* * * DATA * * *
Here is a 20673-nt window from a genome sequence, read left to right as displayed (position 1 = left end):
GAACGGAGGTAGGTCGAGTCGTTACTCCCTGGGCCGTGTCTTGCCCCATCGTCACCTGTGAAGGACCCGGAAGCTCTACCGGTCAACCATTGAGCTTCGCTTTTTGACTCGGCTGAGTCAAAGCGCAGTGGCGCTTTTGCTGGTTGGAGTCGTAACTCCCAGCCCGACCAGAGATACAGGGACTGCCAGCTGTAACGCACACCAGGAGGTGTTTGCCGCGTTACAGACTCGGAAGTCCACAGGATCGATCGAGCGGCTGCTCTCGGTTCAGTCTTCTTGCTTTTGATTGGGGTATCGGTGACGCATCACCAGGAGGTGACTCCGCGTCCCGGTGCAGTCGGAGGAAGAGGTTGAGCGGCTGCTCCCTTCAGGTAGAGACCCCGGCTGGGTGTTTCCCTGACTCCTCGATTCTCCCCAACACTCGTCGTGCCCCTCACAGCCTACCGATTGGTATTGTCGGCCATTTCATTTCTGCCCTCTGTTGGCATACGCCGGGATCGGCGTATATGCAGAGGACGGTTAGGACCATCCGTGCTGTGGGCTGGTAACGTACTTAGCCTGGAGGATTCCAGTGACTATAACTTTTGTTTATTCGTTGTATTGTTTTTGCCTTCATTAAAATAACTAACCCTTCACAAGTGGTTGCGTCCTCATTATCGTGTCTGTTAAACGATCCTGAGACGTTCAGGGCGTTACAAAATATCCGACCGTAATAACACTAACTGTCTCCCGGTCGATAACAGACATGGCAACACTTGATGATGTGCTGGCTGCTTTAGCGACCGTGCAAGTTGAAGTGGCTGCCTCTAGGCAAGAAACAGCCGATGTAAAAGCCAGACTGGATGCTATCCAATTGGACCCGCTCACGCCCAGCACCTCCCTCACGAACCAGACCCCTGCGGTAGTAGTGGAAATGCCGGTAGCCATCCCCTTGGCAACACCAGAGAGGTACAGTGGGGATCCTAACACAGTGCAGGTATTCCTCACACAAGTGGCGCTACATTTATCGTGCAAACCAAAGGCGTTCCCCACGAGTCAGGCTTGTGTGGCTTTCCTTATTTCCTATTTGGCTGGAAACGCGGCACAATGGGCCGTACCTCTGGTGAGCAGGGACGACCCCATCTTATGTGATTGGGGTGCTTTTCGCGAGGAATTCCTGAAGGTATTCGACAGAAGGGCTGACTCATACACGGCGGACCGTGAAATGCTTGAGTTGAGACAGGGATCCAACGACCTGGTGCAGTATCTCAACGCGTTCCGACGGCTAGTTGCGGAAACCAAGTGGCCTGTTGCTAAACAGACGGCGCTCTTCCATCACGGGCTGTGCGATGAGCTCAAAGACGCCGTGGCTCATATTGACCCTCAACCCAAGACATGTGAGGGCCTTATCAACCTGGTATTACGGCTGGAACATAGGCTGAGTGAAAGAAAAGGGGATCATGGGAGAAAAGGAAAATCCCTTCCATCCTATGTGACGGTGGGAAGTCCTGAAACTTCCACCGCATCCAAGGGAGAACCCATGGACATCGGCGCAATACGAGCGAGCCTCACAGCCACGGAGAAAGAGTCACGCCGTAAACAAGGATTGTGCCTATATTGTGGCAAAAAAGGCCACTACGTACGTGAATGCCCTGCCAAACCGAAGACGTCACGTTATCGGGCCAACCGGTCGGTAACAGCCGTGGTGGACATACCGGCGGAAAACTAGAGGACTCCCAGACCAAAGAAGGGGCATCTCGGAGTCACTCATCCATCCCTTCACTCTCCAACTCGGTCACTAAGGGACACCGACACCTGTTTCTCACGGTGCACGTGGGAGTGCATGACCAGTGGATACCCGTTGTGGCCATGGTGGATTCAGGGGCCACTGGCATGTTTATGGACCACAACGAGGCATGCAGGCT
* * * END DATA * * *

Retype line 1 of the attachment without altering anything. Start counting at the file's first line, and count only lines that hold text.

Here is a 20673-nt window from a genome sequence, read left to right as displayed (position 1 = left end):